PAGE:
Apple plans $1 billion growth at information center in Nevada


Eric Risberg/ AP In this Wednesday, Sept. 9, 2015 file picture, a guy strolls past the Apple logo during a product display for Apple TELEVISION following an Apple event in San Francisco.

Wednesday, Might 10, 2017|7:50 p.m.

RENO– Apple announced strategies Wednesday for a $1 billion expansion of its huge data center east of Reno, doubling its investment and approximately tripling its workforce at the innovation campus where company officials expect to employ 100 additional employees.

The statement came as the Reno City board authorized Apple’s plans to construct a $4 million shipping and receiving storage facility on a vacant lot in downtown Reno that will make it eligible for countless dollars in tax breaks.

“We’re delighted to be increasing our contributions to the regional economy with an additional $1 billion investment to expand our information center and supporting facilities,” Apple representative John Rosenstock said in an email to The Associated Press. “As part of our development, we plan to employ 100 workers and expect building and construction will support an extra 300 jobs.”

Last week, Apple revealed a new $1 billion fund targeted at producing more U.S. manufacturing tasks, but provided few information. As part of a method emphasizing its role in the U.S. economy, it also launched a state-by-state breakdown of where its 80,000 U.S. staff members work– more than half in California’s Silicon Valley.

Apple presently has more than 700 workers in Nevada, which Rosentock said is home to the company’s biggest solar financial investment, “powering our information center with tidy energy.”

The 5-year-old $1 billion information center is located in the Reno Technology Center near the Tracy creating station along Interstate 80. It’s between Reno and the Tahoe Reno Industrial Center where Tesla’s huge battery factory is based about 15 miles east of Reno-Sparks.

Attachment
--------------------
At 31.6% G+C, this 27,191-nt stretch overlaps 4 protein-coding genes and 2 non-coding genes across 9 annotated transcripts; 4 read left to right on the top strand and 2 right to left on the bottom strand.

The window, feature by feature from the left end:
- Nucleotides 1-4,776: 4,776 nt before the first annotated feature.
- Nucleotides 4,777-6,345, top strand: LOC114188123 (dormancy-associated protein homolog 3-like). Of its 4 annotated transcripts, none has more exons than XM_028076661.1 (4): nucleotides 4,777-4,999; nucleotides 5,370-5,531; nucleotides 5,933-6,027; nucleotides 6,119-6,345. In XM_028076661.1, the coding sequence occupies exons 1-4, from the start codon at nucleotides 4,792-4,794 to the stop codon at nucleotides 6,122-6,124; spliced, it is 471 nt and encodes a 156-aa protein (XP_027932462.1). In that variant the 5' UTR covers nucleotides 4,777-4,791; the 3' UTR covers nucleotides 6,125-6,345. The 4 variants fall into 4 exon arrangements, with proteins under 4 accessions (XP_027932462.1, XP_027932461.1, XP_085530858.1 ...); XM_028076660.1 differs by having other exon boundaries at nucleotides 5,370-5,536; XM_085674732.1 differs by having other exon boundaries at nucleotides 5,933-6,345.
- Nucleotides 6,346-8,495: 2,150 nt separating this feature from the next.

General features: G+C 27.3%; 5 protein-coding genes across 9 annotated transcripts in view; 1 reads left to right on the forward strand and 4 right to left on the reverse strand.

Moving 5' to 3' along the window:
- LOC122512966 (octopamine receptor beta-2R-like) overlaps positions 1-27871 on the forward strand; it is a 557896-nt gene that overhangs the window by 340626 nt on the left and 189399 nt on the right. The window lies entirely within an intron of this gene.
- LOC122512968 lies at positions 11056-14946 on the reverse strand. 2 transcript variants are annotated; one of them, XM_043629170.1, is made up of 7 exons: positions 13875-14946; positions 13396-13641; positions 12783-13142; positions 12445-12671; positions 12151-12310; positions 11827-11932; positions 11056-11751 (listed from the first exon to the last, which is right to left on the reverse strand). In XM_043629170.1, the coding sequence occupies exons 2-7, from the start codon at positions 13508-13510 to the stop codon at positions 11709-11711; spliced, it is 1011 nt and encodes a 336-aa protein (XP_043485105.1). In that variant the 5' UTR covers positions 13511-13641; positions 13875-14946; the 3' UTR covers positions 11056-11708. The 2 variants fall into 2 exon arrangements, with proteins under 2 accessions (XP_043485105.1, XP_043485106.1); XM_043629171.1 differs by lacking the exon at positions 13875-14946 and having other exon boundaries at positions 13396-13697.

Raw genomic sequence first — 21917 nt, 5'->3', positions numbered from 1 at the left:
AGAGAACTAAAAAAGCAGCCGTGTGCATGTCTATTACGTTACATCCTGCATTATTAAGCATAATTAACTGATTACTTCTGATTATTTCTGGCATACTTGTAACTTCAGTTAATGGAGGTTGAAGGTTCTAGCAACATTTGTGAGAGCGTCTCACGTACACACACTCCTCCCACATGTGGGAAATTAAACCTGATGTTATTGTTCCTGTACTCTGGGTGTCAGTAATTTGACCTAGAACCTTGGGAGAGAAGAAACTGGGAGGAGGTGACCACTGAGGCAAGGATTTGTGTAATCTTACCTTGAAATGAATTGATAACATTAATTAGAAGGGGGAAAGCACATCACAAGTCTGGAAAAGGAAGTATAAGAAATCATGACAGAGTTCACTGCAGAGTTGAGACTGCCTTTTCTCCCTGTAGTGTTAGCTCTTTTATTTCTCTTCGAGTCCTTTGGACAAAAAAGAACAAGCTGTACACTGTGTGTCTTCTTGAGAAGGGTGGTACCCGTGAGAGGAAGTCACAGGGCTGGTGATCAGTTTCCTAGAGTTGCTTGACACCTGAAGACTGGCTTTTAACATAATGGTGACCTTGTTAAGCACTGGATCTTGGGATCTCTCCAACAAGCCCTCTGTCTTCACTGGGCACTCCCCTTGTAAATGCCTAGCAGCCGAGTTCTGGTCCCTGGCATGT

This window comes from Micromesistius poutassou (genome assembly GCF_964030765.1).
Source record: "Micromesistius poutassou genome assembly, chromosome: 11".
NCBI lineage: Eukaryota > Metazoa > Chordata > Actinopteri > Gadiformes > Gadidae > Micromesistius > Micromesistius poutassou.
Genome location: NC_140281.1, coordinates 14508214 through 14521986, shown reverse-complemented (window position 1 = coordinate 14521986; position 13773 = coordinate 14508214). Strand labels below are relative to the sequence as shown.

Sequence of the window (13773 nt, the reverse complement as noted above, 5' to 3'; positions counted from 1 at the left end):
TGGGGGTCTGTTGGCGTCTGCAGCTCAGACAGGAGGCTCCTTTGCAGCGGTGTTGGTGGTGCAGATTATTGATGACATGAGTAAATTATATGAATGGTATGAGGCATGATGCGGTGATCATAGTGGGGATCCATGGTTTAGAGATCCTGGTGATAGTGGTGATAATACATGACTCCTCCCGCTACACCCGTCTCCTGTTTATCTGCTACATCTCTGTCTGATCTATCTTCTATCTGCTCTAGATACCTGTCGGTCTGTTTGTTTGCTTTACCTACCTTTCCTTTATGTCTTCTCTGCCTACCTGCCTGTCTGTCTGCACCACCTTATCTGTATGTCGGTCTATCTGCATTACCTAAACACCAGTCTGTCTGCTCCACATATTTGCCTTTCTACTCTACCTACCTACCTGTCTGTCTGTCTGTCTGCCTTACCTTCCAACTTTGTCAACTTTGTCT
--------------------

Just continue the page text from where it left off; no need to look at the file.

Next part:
Apple was awarded $89 million in state residential or commercial property and sales tax reductions when it devoted to the information center in 2012.

Gov. Brian Sandoval said it was “the first major financial development success in Northern Nevada and assisted place this area on the technology and development map.”

“Apple’s decision to increase their local investment by $1 billion is a testimony to our successful partnership and a demonstration that the very best business worldwide are coming to Nevada, creating hundreds of jobs, investing in our neighborhoods and making our state their irreversible house,” he stated in a declaration Wednesday.

The Reno Gazette-Journal reported City Councilwoman Jenny Brekhus voted against the downtown land offer Wednesday, calling for an end to unjust tax offers for “some powerful, well-connected corporations and not the rest of us.”

Mayor Hillary Schieve and Councilman Paul McKenzie stated the whole city will take advantage of the developments.

“Apple doesn’t simply pay, they use a living wage,” McKenzie stated.

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